BALTIMORE (WJZ) — During the massacre at Virginia Tech, 32 students and faculty were all killed on campus in 2007. Now the school is being slapped with a fine for not reacting fast enough.
Kai Jackson explains how this tragedy has sparked change at schools across Maryland.
The fines are substantial and the U.S. Department of Education apparently wanted to levy even more.
The massacre at Virginia Tech is now etched into the minds of those who lived through it and the American public that watched the horrifying images as they were released.
Police say Seung-Hui Cho, a student, shot and killed 32 people and then took his own life on April 16, 2007. The event was a catalyst for change across the country, prompting colleges, universities and other agencies to develop and improve campus-wide alerts for emergencies.
But the Department of Education has fined Virginia Tech $55,000. Officials say the university waited too long to notify students when the shootings started. It’s a violation of a federal law called the Clery Act.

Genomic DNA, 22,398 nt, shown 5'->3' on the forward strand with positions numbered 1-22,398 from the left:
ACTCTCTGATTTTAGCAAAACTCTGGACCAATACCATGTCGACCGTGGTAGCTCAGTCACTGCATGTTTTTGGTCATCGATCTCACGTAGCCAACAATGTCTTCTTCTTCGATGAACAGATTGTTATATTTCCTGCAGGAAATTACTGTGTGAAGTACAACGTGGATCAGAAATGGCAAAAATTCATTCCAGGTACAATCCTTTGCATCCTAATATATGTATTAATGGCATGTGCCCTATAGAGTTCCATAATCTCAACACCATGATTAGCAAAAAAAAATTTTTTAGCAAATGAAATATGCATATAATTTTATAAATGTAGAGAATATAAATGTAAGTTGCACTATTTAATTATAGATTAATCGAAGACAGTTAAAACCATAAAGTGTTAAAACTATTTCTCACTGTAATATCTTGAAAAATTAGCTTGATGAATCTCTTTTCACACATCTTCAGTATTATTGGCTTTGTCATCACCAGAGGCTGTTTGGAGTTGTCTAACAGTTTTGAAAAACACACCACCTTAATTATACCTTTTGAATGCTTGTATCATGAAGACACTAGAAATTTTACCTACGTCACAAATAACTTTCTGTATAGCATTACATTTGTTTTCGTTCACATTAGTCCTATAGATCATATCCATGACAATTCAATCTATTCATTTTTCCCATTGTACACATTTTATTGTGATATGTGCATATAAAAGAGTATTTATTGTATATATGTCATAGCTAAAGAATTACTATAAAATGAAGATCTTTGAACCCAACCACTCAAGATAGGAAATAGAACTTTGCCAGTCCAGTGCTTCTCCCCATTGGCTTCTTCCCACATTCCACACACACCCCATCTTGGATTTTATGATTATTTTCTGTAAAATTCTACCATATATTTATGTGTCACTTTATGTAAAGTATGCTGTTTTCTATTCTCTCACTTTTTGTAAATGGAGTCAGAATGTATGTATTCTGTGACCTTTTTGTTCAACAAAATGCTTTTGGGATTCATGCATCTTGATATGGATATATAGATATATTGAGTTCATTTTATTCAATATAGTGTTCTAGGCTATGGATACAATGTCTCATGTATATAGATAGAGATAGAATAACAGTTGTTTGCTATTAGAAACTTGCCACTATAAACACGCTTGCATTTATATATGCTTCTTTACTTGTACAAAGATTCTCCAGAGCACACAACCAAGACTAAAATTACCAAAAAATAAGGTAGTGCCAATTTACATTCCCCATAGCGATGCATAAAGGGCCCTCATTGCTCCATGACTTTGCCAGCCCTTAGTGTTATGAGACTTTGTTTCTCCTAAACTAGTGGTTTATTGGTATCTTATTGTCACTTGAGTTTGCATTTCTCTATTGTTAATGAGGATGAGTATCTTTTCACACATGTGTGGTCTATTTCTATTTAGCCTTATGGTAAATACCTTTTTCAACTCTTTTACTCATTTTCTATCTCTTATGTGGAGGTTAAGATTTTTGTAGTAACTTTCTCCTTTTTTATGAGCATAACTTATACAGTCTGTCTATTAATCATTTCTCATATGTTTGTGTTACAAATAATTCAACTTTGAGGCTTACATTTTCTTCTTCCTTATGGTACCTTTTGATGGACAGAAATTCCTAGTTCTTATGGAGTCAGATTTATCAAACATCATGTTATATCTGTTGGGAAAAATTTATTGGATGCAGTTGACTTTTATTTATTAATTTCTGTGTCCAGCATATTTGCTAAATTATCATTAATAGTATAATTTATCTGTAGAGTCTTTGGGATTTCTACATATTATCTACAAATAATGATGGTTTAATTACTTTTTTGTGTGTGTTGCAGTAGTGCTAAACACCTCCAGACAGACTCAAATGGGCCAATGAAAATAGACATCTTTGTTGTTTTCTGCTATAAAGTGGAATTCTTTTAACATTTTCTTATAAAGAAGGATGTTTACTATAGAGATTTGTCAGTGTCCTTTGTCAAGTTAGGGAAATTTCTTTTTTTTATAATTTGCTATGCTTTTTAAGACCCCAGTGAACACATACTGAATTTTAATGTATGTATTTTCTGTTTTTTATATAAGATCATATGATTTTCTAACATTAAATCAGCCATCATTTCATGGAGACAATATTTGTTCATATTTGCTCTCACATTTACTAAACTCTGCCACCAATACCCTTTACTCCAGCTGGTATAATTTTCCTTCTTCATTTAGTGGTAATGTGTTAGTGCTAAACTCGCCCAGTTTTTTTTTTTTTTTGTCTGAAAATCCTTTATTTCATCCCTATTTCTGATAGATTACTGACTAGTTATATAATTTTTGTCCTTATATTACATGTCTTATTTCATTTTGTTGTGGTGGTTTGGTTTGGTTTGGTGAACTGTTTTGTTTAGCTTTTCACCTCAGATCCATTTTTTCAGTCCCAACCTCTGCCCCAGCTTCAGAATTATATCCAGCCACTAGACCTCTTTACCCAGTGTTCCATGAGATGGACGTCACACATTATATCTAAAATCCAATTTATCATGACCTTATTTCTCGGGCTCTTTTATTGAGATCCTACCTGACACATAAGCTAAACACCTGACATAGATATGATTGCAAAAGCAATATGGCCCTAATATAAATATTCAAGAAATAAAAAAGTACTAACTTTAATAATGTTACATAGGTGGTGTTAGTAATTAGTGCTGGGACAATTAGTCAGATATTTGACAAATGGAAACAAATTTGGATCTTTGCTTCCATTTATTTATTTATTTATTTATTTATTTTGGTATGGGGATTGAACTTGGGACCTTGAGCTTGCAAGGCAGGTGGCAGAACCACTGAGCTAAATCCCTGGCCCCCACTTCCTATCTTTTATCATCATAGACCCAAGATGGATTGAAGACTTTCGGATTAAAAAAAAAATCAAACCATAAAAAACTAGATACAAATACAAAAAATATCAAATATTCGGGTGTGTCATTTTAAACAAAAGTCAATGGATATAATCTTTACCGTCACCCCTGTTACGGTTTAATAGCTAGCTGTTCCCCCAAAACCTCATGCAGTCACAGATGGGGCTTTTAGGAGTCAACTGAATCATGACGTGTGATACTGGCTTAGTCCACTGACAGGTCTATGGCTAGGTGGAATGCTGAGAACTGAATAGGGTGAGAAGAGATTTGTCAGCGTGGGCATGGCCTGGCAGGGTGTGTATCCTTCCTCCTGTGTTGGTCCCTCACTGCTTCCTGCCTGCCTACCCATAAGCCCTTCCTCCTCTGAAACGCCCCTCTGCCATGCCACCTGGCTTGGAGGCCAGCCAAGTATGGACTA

“Universities all around the country need to do more in terms of these types of incidents,” said Hopkins student Stephanie Valarezo.
Virginia Tech objects to the fines and plans to appeal.
“It’s essential, that’s why we come here, for a safe environment,” said Hopkins student Melissa Simmonds.
Virginia Tech could have lost some of its $98 million in federal funding.